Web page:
What is Value for Money in aid programs?
By Dinuk Jayasuriya
Buzzwords are to aid what sound bites are to the media – an attempt to capture a complex idea in the span of a breath. Indeed, development practitioners regularly arm themselves with terms such as ‘capacity building’, ‘gender empowerment’, ‘bottom of the pyramid’, ‘good governance’ and ‘sustainable development’ to successfully navigate the myriad of meetings, donor reports and presentations of the aid world.
A re-emerging buzzword appears to be ‘Value for Money’ (VFM) in aid programs. And it has a nice ring to it. Taxpayers demand value for money, donors need to ensure value for money and beneficiaries deserve value for money.
So what is VFM with respect to aid programs? The New Zealand aid program defines it as “achieving the best possible development outcomes over the life of an activity relative to the total cost of managing and resourcing that activity and ensuring that resources are used effectively, economically, and without waste”. DFID defines it as “maximising the impact of each pound spent to improve poor people’s lives”. The 2011 Independent Aid Review of AusAID suggested that VFM be a ‘fundamental operational principle’ of the aid program. However, AusAID does not appear to have publicly released a VFM definition or framework for its aid programs (although the 2012 AusAID Multilateral Assessment represents a form of VFM and AusAID does consider VFM in its procurement activities).
To measure VFM, DFID focuses on the three ‘Es’ of economy, efficiency and effectiveness and cost-effectiveness analysis. Economy involves ensuring inputs (such as human resources and capital) are of sufficient quality at appropriate cost while efficiency is ‘how well’ inputs are converted into outputs. Effectiveness is ‘how well’ outputs achieve a desired outcome while cost effectiveness measures inputs relative to impacts.
The terms woven through DFID’s VFM framework are similar to those in a typical evaluation log frame; ‘inputs’, ‘outputs’, ‘outcomes’ and ‘impacts’. However, while an evaluation may focus on measuring outputs, outcomes and impacts based on initial objectives (such as SMART objectives), VFM focuses on demonstrating that outputs, outcomes and impacts are maximised for minimal inputs (without compromising quality). Hence while evaluation largely involves analysis of outputs, outcomes and impacts relative to objectives, VFM largely involves an analysis of outputs, outcomes and impacts relative to inputs, and outcomes relative to outputs.
This is great in theory but in practice, similar issues plaguing evaluation measurements remain. Given its increasing interest, earlier this month the Development Policy Centre hosted a forum on VFM. Two speakers were invited, Cathy Shutt, from the Institute of Development Studies and University of Sussex, and Russell McKay from GRM’s Effectiveness Development Group (a podcast and slides are available).
One thing that was clear from the presentations is that the approaches to measure VFM are still unclear. Cathy mentioned that NGOs should be able to measure ‘value’ based on what’s important to their programs. Given the heterogeneous nature of aid programs, the issues involved in attribution and contextual differences, this appears reasonable. This echo’s DFID approach, which involves providing examples of best practice indicators but also acknowledging that there is no one size fits all approach, especially when it comes to measuring the value of programs with benefits that are not easily quantifiable (such as gender empowerment programs).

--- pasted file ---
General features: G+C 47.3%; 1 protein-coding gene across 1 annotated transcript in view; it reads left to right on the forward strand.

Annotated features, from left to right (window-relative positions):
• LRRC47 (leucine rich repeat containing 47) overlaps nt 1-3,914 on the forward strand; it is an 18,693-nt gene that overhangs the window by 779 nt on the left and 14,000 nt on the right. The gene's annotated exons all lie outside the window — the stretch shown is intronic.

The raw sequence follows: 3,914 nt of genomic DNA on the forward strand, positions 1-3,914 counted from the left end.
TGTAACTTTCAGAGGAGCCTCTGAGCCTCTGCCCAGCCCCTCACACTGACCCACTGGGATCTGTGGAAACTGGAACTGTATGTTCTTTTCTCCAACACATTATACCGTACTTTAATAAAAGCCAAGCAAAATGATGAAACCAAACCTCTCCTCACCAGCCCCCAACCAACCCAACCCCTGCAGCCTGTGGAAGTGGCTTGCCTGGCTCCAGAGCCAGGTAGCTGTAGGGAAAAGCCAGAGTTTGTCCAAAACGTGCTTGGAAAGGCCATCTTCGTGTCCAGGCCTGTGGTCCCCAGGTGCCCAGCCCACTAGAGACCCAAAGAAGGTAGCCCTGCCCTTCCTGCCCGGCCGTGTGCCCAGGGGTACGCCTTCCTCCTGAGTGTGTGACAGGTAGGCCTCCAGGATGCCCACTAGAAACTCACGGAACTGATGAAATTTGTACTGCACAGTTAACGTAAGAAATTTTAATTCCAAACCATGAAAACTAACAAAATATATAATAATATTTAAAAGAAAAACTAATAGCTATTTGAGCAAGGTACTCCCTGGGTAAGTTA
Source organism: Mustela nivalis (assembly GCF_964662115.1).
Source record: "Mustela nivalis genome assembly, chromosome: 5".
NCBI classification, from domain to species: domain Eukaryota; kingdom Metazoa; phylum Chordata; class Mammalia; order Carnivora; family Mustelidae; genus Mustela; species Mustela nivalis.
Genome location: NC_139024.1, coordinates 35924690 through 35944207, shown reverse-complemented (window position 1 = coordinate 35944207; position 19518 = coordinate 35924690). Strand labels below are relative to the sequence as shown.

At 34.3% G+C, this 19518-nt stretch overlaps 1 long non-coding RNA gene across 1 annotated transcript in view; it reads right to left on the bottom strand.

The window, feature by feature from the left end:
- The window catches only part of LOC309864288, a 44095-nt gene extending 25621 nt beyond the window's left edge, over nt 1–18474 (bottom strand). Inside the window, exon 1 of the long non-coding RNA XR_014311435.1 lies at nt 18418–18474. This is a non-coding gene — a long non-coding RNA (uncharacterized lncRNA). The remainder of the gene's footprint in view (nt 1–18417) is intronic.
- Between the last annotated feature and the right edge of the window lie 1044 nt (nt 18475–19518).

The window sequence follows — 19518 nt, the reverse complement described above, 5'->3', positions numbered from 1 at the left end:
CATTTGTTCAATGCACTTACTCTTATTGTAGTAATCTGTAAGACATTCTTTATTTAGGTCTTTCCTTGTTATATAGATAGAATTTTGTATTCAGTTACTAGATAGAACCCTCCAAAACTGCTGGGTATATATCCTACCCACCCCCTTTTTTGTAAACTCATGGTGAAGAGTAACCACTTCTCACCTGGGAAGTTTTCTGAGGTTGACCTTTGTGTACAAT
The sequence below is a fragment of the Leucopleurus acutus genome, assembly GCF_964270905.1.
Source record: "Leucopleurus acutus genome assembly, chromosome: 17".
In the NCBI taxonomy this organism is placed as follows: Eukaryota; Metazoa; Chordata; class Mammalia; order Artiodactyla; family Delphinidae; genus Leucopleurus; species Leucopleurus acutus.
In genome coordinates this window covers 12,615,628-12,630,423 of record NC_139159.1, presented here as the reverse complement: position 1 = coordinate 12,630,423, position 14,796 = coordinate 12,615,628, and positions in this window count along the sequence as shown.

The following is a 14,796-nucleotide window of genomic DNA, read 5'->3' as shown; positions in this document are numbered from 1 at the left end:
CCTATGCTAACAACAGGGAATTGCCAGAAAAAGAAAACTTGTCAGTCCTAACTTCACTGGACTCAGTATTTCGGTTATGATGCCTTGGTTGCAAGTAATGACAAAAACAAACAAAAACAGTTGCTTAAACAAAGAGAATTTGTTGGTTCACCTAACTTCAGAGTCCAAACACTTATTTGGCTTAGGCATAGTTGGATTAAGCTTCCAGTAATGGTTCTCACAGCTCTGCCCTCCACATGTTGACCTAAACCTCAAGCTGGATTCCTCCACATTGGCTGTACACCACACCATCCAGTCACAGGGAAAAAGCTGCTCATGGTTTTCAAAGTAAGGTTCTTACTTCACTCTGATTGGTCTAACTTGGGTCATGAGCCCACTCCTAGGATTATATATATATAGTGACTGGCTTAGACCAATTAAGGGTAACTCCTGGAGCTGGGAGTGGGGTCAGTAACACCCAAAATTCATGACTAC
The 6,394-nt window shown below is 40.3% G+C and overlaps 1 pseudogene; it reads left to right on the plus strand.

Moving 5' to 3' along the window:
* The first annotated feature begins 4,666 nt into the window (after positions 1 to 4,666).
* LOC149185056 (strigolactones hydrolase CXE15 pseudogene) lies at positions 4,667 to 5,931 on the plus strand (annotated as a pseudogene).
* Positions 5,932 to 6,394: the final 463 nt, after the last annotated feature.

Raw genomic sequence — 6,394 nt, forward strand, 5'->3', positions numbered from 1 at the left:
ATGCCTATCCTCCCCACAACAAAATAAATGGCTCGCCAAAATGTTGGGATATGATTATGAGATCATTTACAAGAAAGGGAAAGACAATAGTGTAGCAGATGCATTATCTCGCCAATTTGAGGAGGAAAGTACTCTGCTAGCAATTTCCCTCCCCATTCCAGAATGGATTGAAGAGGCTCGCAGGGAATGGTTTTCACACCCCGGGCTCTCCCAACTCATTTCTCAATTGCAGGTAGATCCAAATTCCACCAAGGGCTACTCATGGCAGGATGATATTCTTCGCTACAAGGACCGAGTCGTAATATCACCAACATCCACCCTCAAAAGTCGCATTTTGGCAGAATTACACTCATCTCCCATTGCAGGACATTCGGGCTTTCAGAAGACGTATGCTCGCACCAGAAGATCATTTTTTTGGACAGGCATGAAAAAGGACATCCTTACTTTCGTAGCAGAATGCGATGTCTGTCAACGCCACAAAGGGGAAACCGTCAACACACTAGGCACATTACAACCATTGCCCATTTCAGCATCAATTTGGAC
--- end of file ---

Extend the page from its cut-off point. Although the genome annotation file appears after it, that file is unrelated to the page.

However, this approach also means that ‘value’ becomes subjective which in turn makes it tough for small NGOs or even evaluation specialists to disentangle how to measure VFM to the satisfaction of donors.
I understand AusAID is working on their approach to VFM. So given the inherent difficulties and subjectivity in VFM measures, what could AusAID do to make it easier for implementing partners? The following are my suggestions:
- Issuing a draft set of VFM guidelines for feedback prior to enforcing it as policy.
- Create appropriate guidelines based on the experiences of organisations such as DFID and implementing partners that have been living and breathing VFM over the last few years.
- Distributing ‘best practice’ examples of VFM reports across different sectoral areas.
- Undertake training sessions on how to implementing VFM and/or recommend whether specialised ‘VFM’ consultants are required for VFM design.
- Roll out VFM gradually to address teething problems that are sure to arise.
An alternative approach is to simply provide some guiding principles for partners to use when considering VFM. However I fear this may result in partners ‘muddling through’ the process and may create greater uncertainty and confusion.
Regardless of AusAID’s approach to VFM, it should be integrated with AusAID’s monitoring and evaluation frameworks (even if these have to be adapted). This will hopefully reduce the bureaucratic burden on program partners; the last thing we want is another ‘aid industry’ that simply spawns a new generation of VFM consultants.
Ultimately, VFM will increase in prominence, especially if the Coalition is elected in September. While difficult (think for example AusAID’s unenviable task of transferring VFM reports into quantitative formats for program comparison purposes), the VFM agenda is responsible and prudent given the need to be politically accountable for taxpayer dollars.
Dinuk Jayasuriya is a Research Fellow at ANU. He was previously a Monitoring and Evaluation Officer with the World Bank Group and has provided evaluation advice to ADB, AusAID and International Red Cross Societies.
About the author/s
Dr Dinuk Jayasuriya is a Director of two Sri Lankan-based companies. He was previously employed by the World Bank Group and was an academic at the ANU Development Policy Centre.